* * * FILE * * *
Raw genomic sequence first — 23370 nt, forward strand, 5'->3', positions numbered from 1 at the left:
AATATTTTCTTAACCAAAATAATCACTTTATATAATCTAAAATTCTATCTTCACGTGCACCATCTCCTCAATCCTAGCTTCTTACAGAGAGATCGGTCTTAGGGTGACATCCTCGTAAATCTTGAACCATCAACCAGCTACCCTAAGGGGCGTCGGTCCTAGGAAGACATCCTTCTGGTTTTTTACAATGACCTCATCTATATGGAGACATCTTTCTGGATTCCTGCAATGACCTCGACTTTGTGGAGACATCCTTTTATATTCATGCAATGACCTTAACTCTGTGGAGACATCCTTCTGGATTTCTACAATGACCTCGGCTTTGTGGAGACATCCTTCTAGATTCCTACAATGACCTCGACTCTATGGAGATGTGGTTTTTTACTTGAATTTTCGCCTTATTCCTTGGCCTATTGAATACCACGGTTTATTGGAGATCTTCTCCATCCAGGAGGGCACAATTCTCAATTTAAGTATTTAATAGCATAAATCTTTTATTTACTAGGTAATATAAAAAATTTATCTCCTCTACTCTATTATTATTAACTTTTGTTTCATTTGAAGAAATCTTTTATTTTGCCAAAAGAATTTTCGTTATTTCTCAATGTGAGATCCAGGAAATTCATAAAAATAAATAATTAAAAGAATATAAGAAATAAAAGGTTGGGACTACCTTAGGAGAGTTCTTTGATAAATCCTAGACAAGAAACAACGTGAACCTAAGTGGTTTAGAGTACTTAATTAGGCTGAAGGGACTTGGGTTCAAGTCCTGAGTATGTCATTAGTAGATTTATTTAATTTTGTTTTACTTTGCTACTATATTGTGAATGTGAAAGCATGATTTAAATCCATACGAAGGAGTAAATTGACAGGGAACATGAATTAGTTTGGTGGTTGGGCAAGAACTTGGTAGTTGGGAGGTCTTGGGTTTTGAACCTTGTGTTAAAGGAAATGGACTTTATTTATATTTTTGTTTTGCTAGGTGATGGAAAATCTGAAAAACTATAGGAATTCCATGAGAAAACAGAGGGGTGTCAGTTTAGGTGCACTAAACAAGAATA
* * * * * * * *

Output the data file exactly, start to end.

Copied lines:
Raw genomic sequence first — 23370 nt, forward strand, 5'->3', positions numbered from 1 at the left:
AATATTTTCTTAACCAAAATAATCACTTTATATAATCTAAAATTCTATCTTCACGTGCACCATCTCCTCAATCCTAGCTTCTTACAGAGAGATCGGTCTTAGGGTGACATCCTCGTAAATCTTGAACCATCAACCAGCTACCCTAAGGGGCGTCGGTCCTAGGAAGACATCCTTCTGGTTTTTTACAATGACCTCATCTATATGGAGACATCTTTCTGGATTCCTGCAATGACCTCGACTTTGTGGAGACATCCTTTTATATTCATGCAATGACCTTAACTCTGTGGAGACATCCTTCTGGATTTCTACAATGACCTCGGCTTTGTGGAGACATCCTTCTAGATTCCTACAATGACCTCGACTCTATGGAGATGTGGTTTTTTACTTGAATTTTCGCCTTATTCCTTGGCCTATTGAATACCACGGTTTATTGGAGATCTTCTCCATCCAGGAGGGCACAATTCTCAATTTAAGTATTTAATAGCATAAATCTTTTATTTACTAGGTAATATAAAAAATTTATCTCCTCTACTCTATTATTATTAACTTTTGTTTCATTTGAAGAAATCTTTTATTTTGCCAAAAGAATTTTCGTTATTTCTCAATGTGAGATCCAGGAAATTCATAAAAATAAATAATTAAAAGAATATAAGAAATAAAAGGTTGGGACTACCTTAGGAGAGTTCTTTGATAAATCCTAGACAAGAAACAACGTGAACCTAAGTGGTTTAGAGTACTTAATTAGGCTGAAGGGACTTGGGTTCAAGTCCTGAGTATGTCATTAGTAGATTTATTTAATTTTGTTTTACTTTGCTACTATATTGTGAATGTGAAAGCATGATTTAAATCCATACGAAGGAGTAAATTGACAGGGAACATGAATTAGTTTGGTGGTTGGGCAAGAACTTGGTAGTTGGGAGGTCTTGGGTTTTGAACCTTGTGTTAAAGGAAATGGACTTTATTTATATTTTTGTTTTGCTAGGTGATGGAAAATCTGAAAAACTATAGGAATTCCATGAGAAAACAGAGGGGTGTCAGTTTAGGTGCACTAAACAAGAATA